• 1920: For the first time, most Americans live in a city.
• City dwellers see comparatively greater improvements in wealth and standard of living.
• Culture war: rural traditionalists vs. urban modernists
The Standard of Living
• Rising earnings
• Low unemployment
• Higher stock valuations
• Disposable income
• New patterns of leisure and consumption
• NOTE: This prosperity was NOT ENJOYED EQUALLY!
• African Americans
• The New Negro Movement
• Harlem Renaissance
• Great Migration
• “The New Woman”
• The 19th Amendment ratified in 1920
• Social expectations and norms
• Gender roles
• Nationwide ban on alcoholic beverages from 1920 to 1933
• Protestants, Progressives, and women exert political pressure leading to the 18th Amendment.
• Accidentally gives rise to robust organized crime networks
• Bootleggers, mobsters, gin mills, speakeasies, hooch parlors, gangsters, Tommy guns, etc.
• Ended by the 21st Amendment
Section II: Novel Preview
• Content Warning
• Main Characters
• Alcohol abuse
• Violence and death
• Racism (toward people of African descent)
• Prejudiced stereotypes
• Discarded terminology
• Antisemitism (hatred of ethnic Jews)
• Prejudiced stereotypes
• Long Island, New York
• The neighboring towns of West Egg and East Egg
• Not far from New York City
• Most of the events occur in Long Island mansions and fancy Manhattan apartments.
Nick Carraway: New in town
Daisy Buchanan: Magnetic personality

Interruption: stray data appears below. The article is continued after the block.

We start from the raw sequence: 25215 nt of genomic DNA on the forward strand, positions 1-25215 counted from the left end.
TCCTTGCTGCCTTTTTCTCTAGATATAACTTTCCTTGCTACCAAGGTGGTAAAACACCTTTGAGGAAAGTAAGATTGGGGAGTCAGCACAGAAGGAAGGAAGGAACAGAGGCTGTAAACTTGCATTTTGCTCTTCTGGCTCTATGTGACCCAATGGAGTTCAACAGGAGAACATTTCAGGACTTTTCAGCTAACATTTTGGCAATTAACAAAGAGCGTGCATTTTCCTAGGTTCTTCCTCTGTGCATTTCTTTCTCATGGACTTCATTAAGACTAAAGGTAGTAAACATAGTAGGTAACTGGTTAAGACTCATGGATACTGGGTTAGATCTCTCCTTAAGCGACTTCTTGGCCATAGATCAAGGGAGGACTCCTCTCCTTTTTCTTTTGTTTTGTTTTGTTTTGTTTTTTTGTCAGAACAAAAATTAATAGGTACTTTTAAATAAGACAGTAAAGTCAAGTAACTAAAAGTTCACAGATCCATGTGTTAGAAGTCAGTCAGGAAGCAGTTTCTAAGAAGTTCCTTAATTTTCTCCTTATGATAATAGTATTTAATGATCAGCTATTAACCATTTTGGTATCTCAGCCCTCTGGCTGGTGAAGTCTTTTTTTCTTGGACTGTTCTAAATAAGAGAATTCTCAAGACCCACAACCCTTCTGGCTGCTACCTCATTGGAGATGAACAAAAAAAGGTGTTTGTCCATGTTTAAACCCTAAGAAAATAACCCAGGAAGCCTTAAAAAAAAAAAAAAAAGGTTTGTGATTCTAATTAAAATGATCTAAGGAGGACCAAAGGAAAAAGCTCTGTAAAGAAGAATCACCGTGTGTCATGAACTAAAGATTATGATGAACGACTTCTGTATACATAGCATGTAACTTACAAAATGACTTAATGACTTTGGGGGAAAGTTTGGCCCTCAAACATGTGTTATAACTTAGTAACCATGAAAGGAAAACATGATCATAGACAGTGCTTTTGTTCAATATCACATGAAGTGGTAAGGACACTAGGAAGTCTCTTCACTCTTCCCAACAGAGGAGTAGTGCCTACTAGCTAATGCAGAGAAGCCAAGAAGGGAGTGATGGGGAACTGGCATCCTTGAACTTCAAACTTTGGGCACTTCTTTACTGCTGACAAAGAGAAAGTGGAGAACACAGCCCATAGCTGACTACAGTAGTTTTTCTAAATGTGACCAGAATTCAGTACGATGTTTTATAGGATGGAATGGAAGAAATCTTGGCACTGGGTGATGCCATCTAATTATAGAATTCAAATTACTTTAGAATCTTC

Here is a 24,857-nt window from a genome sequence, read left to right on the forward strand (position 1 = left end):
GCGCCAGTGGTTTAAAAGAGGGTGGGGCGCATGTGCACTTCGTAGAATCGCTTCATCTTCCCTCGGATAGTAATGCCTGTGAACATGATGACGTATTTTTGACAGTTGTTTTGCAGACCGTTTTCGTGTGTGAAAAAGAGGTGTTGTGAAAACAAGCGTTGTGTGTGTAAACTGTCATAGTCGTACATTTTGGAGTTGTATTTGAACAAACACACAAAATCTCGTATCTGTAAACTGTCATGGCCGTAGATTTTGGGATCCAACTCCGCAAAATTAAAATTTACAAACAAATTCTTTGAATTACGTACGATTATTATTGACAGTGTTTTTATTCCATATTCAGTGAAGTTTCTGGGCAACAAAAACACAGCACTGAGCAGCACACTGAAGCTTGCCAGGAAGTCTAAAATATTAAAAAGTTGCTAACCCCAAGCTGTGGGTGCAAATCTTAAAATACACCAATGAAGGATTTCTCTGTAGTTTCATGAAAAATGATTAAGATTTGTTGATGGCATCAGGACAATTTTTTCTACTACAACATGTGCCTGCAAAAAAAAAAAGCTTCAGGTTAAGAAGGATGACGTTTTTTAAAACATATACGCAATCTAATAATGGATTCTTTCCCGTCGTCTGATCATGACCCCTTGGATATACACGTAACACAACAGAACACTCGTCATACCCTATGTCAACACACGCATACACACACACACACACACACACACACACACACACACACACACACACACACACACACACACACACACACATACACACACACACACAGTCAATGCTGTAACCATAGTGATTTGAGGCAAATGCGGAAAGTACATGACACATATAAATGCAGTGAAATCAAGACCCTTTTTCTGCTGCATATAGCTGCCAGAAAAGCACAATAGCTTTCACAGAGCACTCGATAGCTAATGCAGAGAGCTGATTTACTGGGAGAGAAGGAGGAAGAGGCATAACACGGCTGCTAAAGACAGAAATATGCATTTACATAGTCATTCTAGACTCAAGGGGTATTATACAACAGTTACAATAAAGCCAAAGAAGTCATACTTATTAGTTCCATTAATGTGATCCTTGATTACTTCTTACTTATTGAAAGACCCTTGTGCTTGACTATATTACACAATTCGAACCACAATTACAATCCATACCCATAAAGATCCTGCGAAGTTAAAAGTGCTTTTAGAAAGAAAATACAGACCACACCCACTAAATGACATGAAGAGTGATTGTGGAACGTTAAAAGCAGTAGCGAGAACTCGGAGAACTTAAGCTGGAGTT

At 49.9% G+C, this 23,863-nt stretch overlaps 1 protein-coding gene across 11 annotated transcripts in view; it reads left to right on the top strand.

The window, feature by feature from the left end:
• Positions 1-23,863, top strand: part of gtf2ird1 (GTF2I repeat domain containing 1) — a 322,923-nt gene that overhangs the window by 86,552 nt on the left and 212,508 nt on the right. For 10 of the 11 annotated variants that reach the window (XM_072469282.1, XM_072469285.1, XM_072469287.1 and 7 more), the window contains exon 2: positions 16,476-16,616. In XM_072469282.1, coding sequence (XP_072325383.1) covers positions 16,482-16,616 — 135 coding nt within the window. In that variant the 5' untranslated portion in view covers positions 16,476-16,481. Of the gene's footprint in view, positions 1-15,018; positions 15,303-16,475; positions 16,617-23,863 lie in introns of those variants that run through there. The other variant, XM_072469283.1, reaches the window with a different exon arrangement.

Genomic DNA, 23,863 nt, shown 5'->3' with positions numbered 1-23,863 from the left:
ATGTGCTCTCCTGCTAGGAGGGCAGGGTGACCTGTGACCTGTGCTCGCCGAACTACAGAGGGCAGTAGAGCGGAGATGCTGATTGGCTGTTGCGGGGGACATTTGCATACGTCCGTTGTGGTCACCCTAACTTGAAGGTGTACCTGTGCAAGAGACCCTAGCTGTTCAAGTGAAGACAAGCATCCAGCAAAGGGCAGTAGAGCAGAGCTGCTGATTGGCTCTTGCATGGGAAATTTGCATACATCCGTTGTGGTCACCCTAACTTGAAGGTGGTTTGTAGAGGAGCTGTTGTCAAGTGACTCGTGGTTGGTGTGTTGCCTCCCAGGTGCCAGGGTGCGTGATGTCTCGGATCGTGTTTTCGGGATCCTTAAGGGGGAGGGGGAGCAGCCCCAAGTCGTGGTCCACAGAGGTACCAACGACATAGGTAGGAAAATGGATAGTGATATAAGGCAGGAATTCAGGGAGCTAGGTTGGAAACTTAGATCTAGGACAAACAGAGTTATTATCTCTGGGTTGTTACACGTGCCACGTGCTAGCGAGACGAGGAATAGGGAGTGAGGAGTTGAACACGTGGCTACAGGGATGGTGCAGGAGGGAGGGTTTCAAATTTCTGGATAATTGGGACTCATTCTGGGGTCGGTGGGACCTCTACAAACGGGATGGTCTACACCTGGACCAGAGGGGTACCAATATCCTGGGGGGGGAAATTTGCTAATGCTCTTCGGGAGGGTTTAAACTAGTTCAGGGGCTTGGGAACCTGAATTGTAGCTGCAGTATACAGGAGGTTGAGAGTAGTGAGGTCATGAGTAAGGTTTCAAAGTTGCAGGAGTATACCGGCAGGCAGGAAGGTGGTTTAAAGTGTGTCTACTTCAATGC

Tom Buchanan: Strength and status
Jordan Baker: Playing the game
Jay Gatsby: So mysterious
Nick Carraway moves to the NYC area to pursue a career in finance (stocks and bonds).
Nick renews his friendship with an old college classmate, Tom. Coincidentally, Tom is married to Nick’s cousin, Daisy.
Nick becomes intrigued by his mysterious new neighbor, Gatsby.
• Class in America
• Wealth and excess
• Morality (right and
• Living in the past
Section III: Learning Goals
• Reading Schedule
• Key Literary Elements
• Final Task
1 through 3 ________
4 through 5 ________
6 through 7 ________
8 through 9 ________
Key Literary Elements:
• Point of View
• Sentence Style
Point of View
Nick Carraway looks back to when he moved to New York to start his career.
He tells the story of The Great Gatsby in the past tense and describes the events as he sees them.
Pay attention to what he emphasizes and what he glosses over.
Note his tone (attitude) toward different subjects.
We will analyze how Fitzgerald creates some of literature’s most iconic characters and uses them to develop his themes.
• Character traits: Elements of personality such as intelligence, dishonesty, or charm.
• Motivation: The reasons behind a character’s thoughts and actions.
• Foil characters: Characters that the author positions to encourage comparison. This often emphasizes the differences.
• Fitzgerald imbues specific objects, locations, and events with added layers of meaning.
• Not every item in the novel is symbolic. However, none of the descriptions or inclusions are accidental.
• Insider tip! Pay special attention when the novel describes a falling clock.
Descriptions that allow the reader to imagine with the senses.
“The only completely stationary object in the room was an enormous couch on which two young women were buoyed up as though upon an anchored balloon. They were both in white and their dresses were rippling and fluttering as if they had just been blown back in after a short flight around the house. I must have stood for a few moments listening to the whip and snap of the curtains and the groan of a picture on the wall.” (Fitzgerald 11)